November is Long-Term Care Awareness Month. The fact that healthcare is expensive is not exactly breaking news and it’s understandable that long-term care is stressful to even think about.
Costs for caring for the elderly in need are rising rapidly. This is making planning for long-term care difficult and confusing. As Consumer’s Reports points out, according to Genworth’s 2016 Cost of Care Survey, the nationwide median cost for a semi-private nursing home room is over $82,000 per year while assisted living will set you back over $43,000. While keeping a senior in need of long-term care in their home may be preferred, a home health aid will still cost $20 per hour and home health care costs can add up quickly. When you look at the numbers, it becomes clear that long-term care can quickly drain an individual’s retirement savings.
Long-Term Care Insurance
If you’re trying to plan ahead and create a financial plan to cover your long-term care costs, long-term care insurance seems like the most obvious solution. It’s obvious until one looks at the price. According to Forbes Magazine, average premiums cost around $2500 and the insurance may not cover all long-term care costs. Policies may only cover 3 years of care which for some patients won’t be long enough. The longer the coverage period, the more expensive the premiums will be. Moreover, the daily benefit will vary. The higher the benefit, the more expensive the plan. For those that try to save money on the premiums but then need the coverage later, they may find that their plan will not pay out enough as a benefit to cover the cost of their preferred nursing home or assisted living center. Unfortunately, with the high costs of long-term care insurance, the middle class is quickly being priced out of this type of insurance.
What other options exist?
Short-Term Care Insurance
This type of insurance typically covers people for up to a year of care with less expensive premiums that are more affordable than long-term care insurance. Consumer Reports broke down the pros and cons of this type of insurance. According to the American Association of Long-Term Care Insurance, 41% of long-term care insurance claims run out before a year so a shorter term plan may make more sense for many. Because the benefit is shorter and more predictable, rates tend to be more stable than those for long-term care. Moreover, with some plans, if you don’t spend the daily maximum benefit, you may be able to carry the insurance forward longer than a year. Short-term care insurance also might help a patient get into a nursing home that won’t accept Medicaid. However, this type of insurance won’t cover catastrophic illness, injury, or disability that is more long-term so it merely delays the financial drain for people who need long-term care for more than a year. It also may not cover the wide array of needs long-term care insurance will cover so be sure to understand the limitations of any policy you might be considering.
Asset Based Long-Term Care Insurance
In July of this year, we blogged about Asset Based Long Term Care Insurance. This type of plan pays out a benefit for as long as you need it. Moreover, if you don’t use it, it doesn’t go to waste. It continues to earn a guaranteed, modest return that can be inherited by your heirs. You also have flexibility in how you fund this type of insurance. Costs will vary so check with your financial professional if this type of plan may be affordable and reasonable for you.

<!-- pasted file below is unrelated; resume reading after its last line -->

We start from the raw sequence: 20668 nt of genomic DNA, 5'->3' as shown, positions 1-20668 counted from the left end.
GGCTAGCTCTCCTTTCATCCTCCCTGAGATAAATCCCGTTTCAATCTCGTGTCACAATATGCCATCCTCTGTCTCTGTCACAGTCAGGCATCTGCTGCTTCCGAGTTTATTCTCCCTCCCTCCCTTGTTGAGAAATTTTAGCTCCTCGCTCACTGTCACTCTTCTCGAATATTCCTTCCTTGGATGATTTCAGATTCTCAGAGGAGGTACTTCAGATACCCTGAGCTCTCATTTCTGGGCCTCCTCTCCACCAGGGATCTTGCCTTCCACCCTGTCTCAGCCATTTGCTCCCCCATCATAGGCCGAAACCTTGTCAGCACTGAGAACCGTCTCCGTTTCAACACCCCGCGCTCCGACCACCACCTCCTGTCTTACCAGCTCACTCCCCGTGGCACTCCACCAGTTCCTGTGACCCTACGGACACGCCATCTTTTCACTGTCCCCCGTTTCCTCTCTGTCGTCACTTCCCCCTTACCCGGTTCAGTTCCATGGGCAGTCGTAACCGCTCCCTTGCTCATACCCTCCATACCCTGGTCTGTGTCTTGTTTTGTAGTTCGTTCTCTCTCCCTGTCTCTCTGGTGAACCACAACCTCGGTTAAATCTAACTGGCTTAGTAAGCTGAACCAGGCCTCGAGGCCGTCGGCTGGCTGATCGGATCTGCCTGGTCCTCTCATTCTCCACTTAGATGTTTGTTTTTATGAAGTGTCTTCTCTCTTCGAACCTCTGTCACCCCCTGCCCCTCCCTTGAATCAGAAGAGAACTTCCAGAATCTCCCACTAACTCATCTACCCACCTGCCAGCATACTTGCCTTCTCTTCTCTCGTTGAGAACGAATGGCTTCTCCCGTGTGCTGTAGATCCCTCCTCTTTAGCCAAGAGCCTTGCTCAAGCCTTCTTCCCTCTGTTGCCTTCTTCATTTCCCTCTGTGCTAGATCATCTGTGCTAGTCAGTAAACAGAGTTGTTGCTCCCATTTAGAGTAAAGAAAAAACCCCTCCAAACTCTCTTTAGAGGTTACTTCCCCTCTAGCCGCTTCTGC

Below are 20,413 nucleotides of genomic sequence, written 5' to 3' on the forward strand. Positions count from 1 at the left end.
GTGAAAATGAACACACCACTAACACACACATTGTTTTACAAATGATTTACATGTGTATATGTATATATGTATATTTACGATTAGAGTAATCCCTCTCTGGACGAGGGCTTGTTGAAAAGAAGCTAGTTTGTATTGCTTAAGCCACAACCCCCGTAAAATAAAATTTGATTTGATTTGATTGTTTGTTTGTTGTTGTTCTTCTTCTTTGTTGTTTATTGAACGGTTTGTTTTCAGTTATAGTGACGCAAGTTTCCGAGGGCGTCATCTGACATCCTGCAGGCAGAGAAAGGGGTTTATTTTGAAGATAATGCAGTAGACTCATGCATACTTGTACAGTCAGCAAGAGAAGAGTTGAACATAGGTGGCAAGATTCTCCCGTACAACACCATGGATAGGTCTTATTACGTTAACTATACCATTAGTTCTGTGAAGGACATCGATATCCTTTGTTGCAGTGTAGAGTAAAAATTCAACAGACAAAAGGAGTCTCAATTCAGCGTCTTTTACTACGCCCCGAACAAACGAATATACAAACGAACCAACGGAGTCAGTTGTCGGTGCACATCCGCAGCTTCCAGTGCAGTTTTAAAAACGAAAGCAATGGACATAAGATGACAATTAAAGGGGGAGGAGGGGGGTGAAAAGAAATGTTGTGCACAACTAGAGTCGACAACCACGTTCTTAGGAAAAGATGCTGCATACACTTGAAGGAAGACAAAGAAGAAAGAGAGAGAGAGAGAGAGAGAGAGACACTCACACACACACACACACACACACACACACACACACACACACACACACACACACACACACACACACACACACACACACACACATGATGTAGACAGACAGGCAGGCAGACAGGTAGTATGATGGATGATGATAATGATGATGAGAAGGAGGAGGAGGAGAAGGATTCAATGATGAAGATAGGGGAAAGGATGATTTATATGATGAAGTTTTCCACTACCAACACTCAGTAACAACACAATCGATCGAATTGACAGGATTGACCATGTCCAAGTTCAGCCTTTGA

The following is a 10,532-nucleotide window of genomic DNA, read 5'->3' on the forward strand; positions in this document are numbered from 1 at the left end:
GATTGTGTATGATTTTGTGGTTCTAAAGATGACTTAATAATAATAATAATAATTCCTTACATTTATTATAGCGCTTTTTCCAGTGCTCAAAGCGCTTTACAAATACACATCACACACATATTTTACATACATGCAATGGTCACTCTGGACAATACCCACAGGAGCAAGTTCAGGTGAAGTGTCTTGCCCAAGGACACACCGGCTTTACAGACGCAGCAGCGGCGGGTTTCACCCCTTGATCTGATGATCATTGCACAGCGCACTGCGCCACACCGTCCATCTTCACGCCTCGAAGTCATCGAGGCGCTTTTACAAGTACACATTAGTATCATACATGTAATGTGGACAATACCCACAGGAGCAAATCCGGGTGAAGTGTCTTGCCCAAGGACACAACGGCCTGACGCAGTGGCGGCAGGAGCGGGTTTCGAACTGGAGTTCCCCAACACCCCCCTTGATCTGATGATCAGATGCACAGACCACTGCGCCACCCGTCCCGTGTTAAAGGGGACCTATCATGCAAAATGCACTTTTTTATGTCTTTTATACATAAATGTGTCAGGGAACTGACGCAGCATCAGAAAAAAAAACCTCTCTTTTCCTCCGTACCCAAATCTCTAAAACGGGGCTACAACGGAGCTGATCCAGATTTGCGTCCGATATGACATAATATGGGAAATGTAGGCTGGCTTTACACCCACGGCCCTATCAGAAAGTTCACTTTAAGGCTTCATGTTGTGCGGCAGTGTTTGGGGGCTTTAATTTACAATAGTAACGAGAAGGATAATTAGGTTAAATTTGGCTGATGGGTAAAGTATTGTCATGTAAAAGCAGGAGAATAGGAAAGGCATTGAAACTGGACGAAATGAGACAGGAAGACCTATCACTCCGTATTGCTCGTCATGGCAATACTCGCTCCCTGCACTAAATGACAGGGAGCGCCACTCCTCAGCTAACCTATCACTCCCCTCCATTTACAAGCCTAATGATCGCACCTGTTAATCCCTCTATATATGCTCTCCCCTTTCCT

Health Savings Accounts
For those eligible to take advantage of a health savings account, this option can be used to not only pay for current health insurance deductibles and costs, it can also be used to pay long-term care insurance premiums. This option is subject to limits based on age and is adjusted annually. Not everybody has access to a health savings account. You must be covered under a high deductible health plan among other requirements so check with your employer or financial planner for more information.
Additional Sources of Income
U.S News and World Report broke down a list of long-term care solutions that included tapping into additional sources of income and investments. Do you own equity in real estate? Paying off your house may offer hundreds of thousands of dollars of available cash in equity to put towards long-term care needs.
Do you have multiple sources of income set aside for retirement including social security, a pension, and other income producing investments? Consider what your financial picture would look like if you set aside some of that income towards long-term care. Would you have enough to cover the daily costs you might need for an extended period of time?
Finally, for those who might tap all of their savings and assets to cover needed care, Medicaid will take over to cover nursing home care and, in many states, home health care. Medicaid will not cover assisted living. However, as U.S News points out, keep in mind that any potential inheritance may be used to pay back the government for long-term care expenses. For example, if real estate is sold, it may go to the government before the estate if Medicaid costs have not been recouped.
If you’re thinking about long-term care costs, take into account your portfolio, taxes, debts, and current and future health care costs when making a plan. In can be complicated and stressful. Talk with a financial professional who can help you navigate your options and help you sleep at night.